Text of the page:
A life of leadership and serving the Kingdom of God is a life of learning. It's about taking risks, making mistakes and loving people. Who you influence is as important as how you influence. Leadership is not a title! It is about living fully, loving authentically and leading boldly. It is about a consistency, character and a commitment to stay the course.
Live, Love, Lead is my leadership journey — a collection of lessons learnt, personal victories and persistent valleys. It's not complicated, but it is tried and proven. My prayer is that people will discover wisdom and strength from the powerful biblical truths and tested leadership principles within its pages. That people will be inspired to unlock personal vision for the future — and most importantly, that people will discover a Saviour that is crazy about them, and has incomparable and unique plans and purposes for their lives.
Phil: What's next for Brian Houston? What are you most excited about for the future?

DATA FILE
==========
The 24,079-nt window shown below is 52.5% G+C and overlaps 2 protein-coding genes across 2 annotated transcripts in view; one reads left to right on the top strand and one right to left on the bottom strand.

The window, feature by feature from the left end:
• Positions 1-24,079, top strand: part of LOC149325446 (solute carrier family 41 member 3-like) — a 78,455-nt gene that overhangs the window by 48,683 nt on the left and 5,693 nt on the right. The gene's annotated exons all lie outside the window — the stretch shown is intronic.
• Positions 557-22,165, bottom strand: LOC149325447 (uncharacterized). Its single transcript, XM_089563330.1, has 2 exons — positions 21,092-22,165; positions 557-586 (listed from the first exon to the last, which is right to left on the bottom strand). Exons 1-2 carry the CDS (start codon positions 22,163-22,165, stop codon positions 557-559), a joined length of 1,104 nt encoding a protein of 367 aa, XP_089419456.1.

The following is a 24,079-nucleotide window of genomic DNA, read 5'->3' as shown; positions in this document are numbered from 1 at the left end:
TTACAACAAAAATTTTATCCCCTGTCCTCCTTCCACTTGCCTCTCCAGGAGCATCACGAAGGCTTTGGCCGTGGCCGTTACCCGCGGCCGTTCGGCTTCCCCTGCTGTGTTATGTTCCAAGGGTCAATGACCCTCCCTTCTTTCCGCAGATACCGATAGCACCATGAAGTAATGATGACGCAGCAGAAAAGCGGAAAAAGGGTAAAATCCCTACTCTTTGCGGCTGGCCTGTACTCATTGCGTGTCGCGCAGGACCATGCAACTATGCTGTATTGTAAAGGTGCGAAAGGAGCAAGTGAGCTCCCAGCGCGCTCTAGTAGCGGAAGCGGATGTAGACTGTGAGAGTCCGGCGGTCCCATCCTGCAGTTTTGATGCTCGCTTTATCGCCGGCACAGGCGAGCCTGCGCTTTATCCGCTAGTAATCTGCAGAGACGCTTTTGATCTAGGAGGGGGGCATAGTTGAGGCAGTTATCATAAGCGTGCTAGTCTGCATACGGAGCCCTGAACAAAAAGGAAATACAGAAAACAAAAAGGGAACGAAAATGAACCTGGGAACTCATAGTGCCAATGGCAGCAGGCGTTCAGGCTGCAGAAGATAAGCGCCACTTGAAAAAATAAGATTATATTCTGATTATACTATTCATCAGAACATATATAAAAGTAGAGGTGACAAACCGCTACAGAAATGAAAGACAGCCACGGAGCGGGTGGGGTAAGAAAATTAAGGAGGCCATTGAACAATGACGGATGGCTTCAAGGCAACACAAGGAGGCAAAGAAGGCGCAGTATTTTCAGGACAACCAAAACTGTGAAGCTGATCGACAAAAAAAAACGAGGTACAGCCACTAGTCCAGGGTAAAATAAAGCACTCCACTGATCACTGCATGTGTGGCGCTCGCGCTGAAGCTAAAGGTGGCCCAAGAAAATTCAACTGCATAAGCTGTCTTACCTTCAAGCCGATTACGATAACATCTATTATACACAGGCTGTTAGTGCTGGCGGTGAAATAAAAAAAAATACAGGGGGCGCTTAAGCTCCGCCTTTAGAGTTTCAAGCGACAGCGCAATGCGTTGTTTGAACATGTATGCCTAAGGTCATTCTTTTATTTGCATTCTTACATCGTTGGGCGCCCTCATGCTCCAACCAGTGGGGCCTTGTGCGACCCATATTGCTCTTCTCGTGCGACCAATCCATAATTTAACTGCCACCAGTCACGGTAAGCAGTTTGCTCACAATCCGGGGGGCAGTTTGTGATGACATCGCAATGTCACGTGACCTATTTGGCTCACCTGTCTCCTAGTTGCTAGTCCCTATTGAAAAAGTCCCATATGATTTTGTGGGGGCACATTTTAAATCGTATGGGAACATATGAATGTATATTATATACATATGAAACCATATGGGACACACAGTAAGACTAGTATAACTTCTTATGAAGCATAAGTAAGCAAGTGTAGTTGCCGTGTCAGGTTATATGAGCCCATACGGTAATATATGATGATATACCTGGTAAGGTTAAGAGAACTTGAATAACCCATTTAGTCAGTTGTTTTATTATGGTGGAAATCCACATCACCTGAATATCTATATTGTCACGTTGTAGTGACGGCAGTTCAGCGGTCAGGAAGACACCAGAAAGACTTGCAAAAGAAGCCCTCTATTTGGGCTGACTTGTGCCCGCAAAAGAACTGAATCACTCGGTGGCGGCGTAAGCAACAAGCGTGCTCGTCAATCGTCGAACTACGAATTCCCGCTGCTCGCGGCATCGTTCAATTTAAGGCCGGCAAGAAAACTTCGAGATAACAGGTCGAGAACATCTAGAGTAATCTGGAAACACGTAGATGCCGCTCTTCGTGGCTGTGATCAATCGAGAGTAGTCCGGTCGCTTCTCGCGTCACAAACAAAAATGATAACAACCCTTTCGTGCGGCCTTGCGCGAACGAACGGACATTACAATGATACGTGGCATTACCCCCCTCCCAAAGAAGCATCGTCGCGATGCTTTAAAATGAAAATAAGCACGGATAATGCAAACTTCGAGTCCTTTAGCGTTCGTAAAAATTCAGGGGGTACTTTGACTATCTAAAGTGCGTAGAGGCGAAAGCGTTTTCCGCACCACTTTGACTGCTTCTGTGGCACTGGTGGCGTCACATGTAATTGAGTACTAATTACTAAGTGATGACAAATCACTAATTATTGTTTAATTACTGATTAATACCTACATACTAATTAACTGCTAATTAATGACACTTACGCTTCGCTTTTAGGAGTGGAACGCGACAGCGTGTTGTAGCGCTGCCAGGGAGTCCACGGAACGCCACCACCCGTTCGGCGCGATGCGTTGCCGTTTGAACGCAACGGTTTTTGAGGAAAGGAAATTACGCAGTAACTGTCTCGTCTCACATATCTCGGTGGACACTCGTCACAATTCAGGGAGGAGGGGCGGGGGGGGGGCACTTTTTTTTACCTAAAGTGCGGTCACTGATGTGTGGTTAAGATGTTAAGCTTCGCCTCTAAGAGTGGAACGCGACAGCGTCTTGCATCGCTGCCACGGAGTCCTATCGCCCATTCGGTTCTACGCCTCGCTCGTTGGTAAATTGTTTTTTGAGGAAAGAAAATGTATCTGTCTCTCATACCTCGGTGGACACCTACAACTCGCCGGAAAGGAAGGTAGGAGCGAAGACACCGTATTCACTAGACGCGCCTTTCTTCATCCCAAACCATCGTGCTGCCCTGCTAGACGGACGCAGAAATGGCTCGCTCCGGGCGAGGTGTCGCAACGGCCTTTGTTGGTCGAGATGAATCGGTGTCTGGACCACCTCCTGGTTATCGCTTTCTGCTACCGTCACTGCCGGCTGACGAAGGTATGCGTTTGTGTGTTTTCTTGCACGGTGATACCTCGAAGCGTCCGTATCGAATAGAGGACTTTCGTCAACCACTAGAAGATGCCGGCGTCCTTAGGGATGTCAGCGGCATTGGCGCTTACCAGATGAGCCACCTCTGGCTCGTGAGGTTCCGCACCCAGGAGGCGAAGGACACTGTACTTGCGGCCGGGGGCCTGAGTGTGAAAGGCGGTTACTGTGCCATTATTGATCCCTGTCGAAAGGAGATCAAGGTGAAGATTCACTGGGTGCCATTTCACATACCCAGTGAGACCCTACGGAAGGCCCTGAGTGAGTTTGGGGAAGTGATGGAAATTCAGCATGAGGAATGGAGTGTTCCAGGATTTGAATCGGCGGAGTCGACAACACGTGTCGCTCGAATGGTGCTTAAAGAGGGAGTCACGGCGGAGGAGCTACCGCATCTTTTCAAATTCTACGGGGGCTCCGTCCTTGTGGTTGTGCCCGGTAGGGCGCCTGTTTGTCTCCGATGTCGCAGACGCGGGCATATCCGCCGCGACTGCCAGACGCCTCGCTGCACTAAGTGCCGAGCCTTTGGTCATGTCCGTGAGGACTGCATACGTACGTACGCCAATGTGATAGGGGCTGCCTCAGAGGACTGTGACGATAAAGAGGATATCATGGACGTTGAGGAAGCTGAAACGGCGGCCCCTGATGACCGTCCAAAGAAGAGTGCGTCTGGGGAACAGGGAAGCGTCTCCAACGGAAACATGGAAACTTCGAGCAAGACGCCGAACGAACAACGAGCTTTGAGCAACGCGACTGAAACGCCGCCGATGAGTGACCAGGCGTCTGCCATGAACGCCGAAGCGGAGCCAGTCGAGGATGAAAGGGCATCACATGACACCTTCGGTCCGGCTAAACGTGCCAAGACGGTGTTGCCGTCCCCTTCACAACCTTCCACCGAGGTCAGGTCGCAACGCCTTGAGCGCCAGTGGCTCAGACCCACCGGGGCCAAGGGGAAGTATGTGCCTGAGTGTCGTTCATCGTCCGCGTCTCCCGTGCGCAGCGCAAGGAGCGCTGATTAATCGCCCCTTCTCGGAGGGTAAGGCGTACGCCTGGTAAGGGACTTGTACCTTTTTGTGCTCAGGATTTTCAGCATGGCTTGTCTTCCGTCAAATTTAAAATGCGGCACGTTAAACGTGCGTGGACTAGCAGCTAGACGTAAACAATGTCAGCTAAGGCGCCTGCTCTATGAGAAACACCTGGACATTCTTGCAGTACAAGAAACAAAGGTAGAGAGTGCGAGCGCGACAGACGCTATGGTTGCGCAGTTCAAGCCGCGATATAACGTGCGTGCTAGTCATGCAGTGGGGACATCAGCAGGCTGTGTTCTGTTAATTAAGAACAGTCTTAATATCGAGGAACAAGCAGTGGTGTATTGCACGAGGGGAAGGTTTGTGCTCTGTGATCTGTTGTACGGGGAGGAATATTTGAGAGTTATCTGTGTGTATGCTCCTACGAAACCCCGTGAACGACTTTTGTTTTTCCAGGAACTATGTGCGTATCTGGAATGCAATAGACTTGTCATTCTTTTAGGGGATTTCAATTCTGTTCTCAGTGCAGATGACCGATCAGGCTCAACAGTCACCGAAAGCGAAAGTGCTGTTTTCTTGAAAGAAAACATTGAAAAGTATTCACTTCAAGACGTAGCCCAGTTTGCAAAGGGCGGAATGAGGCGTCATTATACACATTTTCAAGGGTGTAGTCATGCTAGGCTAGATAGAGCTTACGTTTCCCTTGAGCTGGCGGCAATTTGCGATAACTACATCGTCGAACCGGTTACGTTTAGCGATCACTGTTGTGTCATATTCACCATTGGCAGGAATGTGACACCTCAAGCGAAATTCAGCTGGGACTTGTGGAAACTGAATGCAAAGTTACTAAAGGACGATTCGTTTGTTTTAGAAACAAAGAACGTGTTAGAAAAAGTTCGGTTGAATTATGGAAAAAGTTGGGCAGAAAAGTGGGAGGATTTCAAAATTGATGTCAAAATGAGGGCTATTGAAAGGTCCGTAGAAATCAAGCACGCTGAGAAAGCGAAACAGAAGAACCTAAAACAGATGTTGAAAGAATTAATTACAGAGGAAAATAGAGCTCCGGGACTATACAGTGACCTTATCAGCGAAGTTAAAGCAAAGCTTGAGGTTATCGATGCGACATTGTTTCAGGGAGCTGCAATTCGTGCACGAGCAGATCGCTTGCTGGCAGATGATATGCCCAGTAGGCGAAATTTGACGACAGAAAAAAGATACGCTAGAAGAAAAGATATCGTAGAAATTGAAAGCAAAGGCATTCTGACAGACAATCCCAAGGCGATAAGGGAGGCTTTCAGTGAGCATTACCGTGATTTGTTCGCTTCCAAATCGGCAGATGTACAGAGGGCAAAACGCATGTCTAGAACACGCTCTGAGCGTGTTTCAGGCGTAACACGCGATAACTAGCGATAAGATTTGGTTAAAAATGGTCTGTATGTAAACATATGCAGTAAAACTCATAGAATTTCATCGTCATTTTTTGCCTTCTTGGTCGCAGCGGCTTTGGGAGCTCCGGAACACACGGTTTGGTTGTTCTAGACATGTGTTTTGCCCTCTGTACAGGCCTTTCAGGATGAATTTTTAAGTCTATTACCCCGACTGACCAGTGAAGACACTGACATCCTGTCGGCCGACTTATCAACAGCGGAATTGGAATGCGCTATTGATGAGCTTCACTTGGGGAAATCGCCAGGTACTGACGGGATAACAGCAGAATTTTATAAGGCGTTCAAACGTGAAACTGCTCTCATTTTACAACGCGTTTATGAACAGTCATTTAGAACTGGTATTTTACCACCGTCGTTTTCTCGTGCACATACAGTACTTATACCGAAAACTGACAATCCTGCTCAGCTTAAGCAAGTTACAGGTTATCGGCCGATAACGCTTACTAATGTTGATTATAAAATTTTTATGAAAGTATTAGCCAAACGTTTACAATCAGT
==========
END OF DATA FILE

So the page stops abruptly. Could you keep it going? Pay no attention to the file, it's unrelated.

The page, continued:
Brian: I am 61 years old and loving this stage of life. I believe the first half of your leadership journey is about vision — blazing a trail. And the second half is all about equipping and empowering, about fathering and making room for other leaders. I am living in that second half and more committed than ever to setting up the next generation to win and be all God has called them to be.
I've just launched a new website www.brianchouston.com which is all about "Let's Talk Church" and "Lets Talk Leadership" — an avenue to discuss the realities of life, love and leadership, and to learn from one another as we are each on individual journeys.
The Bible (in Acts 2) says, "… old men dream dreams." Well, I don't see myself as or feel "old," but I am certainly still dreaming! I believe that our church has so much opportunity ahead of us, and the best days are still ahead. I am an unashamed advocate for the local church and I want to continue to champion the cause of local churches everywhere — through our conferences, resources, and worship.
Immediately in front of me is a book tour, which gets me so excited. We are taking the message of LIVE LOVE LEAD on the road and having "Hillsong Nights" with the best of our Hillsong Worship team in cities all over the United States. I'm so keen to meet with leaders, speak the Word of God into peoples' lives and leave room for the Holy Spirit to minister to each and every person coming.